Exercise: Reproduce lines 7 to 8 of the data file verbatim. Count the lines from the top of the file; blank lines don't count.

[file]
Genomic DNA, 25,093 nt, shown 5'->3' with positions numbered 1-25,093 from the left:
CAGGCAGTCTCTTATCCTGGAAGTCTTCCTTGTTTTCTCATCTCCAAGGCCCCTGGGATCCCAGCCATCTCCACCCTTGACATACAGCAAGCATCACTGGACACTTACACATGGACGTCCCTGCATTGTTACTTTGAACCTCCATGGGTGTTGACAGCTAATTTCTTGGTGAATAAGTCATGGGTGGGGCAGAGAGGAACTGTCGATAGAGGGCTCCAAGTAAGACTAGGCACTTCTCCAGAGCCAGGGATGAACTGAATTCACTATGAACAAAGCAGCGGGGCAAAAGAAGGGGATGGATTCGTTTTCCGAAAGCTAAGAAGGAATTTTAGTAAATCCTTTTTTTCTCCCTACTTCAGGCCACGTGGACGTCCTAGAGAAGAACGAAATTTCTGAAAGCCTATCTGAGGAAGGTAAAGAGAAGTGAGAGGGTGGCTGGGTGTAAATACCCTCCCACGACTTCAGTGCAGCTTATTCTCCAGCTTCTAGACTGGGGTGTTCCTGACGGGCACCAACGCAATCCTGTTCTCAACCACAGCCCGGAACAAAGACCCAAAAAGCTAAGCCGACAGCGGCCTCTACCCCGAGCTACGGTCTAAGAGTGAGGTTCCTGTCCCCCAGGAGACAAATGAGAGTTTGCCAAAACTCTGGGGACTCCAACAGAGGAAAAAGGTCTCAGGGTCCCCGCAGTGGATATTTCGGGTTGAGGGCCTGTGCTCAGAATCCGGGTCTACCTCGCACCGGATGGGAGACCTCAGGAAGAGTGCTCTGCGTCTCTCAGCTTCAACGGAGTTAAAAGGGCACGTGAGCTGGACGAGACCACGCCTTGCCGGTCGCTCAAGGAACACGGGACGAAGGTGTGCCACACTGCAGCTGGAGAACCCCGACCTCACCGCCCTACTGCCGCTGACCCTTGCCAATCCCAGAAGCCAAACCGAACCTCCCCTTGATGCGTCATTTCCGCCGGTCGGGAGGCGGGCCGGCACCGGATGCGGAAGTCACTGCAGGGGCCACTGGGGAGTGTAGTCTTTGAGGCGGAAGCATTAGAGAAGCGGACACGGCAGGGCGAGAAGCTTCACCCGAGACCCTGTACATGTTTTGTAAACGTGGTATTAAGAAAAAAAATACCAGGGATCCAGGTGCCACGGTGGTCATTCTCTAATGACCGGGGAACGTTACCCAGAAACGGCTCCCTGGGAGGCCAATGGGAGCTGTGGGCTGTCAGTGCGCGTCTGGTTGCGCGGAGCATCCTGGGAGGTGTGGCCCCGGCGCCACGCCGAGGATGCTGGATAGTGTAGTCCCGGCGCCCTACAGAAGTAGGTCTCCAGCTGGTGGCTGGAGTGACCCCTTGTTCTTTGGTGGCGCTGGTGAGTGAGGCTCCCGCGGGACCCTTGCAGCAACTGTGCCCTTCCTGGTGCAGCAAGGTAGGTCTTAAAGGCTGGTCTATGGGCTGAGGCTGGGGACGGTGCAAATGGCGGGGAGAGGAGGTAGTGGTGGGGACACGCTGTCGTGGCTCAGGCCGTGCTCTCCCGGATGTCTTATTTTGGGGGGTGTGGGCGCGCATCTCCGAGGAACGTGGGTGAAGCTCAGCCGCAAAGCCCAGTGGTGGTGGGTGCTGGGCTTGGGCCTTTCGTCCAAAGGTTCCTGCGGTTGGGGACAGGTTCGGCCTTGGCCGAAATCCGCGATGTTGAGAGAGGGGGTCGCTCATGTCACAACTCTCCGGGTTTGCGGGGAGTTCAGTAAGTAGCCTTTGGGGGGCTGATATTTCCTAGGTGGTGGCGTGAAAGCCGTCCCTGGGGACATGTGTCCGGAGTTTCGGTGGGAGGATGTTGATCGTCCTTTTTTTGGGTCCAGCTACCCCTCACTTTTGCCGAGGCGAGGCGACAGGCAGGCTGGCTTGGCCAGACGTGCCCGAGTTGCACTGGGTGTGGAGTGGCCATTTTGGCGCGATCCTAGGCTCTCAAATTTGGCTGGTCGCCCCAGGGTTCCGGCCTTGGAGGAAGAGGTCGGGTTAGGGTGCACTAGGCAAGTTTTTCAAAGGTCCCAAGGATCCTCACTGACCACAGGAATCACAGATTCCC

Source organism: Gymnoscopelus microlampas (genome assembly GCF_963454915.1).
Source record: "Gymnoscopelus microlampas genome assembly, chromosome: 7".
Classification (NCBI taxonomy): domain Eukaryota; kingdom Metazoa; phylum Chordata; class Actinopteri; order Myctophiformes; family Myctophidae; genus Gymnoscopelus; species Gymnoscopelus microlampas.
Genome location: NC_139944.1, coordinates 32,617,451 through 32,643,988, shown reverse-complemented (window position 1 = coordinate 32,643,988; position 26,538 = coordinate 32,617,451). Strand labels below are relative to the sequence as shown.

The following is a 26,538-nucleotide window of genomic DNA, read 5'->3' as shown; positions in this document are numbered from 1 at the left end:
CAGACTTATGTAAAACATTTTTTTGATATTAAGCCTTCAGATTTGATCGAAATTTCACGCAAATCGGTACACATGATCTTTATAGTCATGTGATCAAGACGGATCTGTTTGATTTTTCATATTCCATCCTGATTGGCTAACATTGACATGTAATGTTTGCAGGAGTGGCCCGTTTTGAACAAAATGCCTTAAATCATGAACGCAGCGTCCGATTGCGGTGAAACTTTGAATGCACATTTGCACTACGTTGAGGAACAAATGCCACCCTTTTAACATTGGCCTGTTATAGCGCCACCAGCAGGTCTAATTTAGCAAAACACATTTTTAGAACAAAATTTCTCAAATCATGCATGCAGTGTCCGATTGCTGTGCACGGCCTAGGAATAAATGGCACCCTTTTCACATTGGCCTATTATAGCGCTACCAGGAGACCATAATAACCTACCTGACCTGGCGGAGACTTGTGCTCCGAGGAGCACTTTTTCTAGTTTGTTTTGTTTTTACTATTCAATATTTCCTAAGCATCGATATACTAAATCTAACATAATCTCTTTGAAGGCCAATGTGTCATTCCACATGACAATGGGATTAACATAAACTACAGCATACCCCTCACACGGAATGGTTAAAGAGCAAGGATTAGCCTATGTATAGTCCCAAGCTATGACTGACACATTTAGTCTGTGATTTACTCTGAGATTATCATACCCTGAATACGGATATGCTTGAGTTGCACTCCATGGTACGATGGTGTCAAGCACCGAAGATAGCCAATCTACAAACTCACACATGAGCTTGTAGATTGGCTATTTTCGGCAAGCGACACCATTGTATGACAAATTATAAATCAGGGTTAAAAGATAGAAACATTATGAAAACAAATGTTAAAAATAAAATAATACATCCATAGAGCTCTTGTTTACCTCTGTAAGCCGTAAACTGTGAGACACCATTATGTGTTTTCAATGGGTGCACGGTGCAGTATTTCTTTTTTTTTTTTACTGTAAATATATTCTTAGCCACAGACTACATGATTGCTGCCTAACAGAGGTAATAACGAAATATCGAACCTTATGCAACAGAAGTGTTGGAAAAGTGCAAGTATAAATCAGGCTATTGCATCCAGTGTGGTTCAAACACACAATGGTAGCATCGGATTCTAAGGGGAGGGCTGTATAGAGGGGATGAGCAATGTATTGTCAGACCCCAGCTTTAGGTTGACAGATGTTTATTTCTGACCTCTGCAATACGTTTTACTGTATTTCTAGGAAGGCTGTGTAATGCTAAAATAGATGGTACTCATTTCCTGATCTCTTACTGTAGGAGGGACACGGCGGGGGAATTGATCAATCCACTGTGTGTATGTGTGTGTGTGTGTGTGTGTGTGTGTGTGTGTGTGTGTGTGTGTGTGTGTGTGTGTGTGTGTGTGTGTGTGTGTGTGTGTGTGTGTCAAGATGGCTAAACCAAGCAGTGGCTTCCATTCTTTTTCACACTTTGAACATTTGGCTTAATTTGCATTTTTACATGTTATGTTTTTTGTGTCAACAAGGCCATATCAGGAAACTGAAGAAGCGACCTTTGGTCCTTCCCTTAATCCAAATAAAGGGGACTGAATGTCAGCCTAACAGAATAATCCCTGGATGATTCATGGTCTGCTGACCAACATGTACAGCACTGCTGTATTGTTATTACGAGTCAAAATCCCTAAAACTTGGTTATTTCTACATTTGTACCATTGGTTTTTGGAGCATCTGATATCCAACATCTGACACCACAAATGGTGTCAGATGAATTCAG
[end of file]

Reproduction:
The following is a 26,538-nucleotide window of genomic DNA, read 5'->3' as shown; positions in this document are numbered from 1 at the left end:
CAGACTTATGTAAAACATTTTTTTGATATTAAGCCTTCAGATTTGATCGAAATTTCACGCAAATCGGTACACATGATCTTTATAGTCATGTGATCAAGACGGATCTGTTTGATTTTTCATATTCCATCCTGATTGGCTAACATTGACATGTAATGTTTGCAGGAGTGGCCCGTTTTGAACAAAATGCCTTAAATCATGAACGCAGCGTCCGATTGCGGTGAAACTTTGAATGCACATTTGCACTACGTTGAGGAACAAATGCCACCCTTTTAACATTGGCCTGTTATAGCGCCACCAGCAGGTCTAATTTAGCAAAACACATTTTTAGAACAAAATTTCTCAAATCATGCATGCAGTGTCCGATTGCTGTGCACGGCCTAGGAATAAATGGCACCCTTTTCACATTGGCCTATTATAGCGCTACCAGGAGACCATAATAACCTACCTGACCTGGCGGAGACTTGTGCTCCGAGGAGCACTTTTTCTAGTTTGTTTTGTTTTTACTATTCAATATTTCCTAAGCATCGATATACTAAATCTAACATAATCTCTTTGAAGGCCAATGTGTCATTCCACATGACAATGGGATTAACATAAACTACAGCATACCCCTCACACGGAATGGTTAAAGAGCAAGGATTAGCCTATGTATAGTCCCAAGCTATGACTGACACATTTAGTCTGTGATTTACTCTGAGATTATCATACCCTGAATACGGATATGCTTGAGTTGCACTCCATGGTACGATGGTGTCAAGCACCGAAGATAGCCAATCTACAAACTCACACATGAGCTTGTAGATTGGCTATTTTCGGCAAGCGACACCATTGTATGACAAATTATAAATCAGGGTTAAAAGATAGAAACATTATGAAAACAAATGTTAAAAATAAAATAATACATCCATAGAGCTCTTGTTTACCTCTGTAAGCCGTAAACTGTGAGACACCATTATGTGTTTTCAATGGGTGCACGGTGCAGTATTTCTTTTTTTTTTTTACTGTAAATATATTCTTAGCCACAGACTACATGATTGCTGCCTAACAGAGGTAATAACGAAATATCGAACCTTATGCAACAGAAGTGTTGGAAAAGTGCAAGTATAAATCAGGCTATTGCATCCAGTGTGGTTCAAACACACAATGGTAGCATCGGATTCTAAGGGGAGGGCTGTATAGAGGGGATGAGCAATGTATTGTCAGACCCCAGCTTTAGGTTGACAGATGTTTATTTCTGACCTCTGCAATACGTTTTACTGTATTTCTAGGAAGGCTGTGTAATGCTAAAATAGATGGTACTCATTTCCTGATCTCTTACTGTAGGAGGGACACGGCGGGGGAATTGATCAATCCACTGTGTGTATGTGTGTGTGTGTGTGTGTGTGTGTGTGTGTGTGTGTGTGTGTGTGTGTGTGTGTGTGTGTGTGTGTGTGTGTGTGTGTGTGTGTGTCAAGATGGCTAAACCAAGCAGTGGCTTCCATTCTTTTTCACACTTTGAACATTTGGCTTAATTTGCATTTTTACATGTTATGTTTTTTGTGTCAACAAGGCCATATCAGGAAACTGAAGAAGCGACCTTTGGTCCTTCCCTTAATCCAAATAAAGGGGACTGAATGTCAGCCTAACAGAATAATCCCTGGATGATTCATGGTCTGCTGACCAACATGTACAGCACTGCTGTATTGTTATTACGAGTCAAAATCCCTAAAACTTGGTTATTTCTACATTTGTACCATTGGTTTTTGGAGCATCTGATATCCAACATCTGACACCACAAATGGTGTCAGATGAATTCAG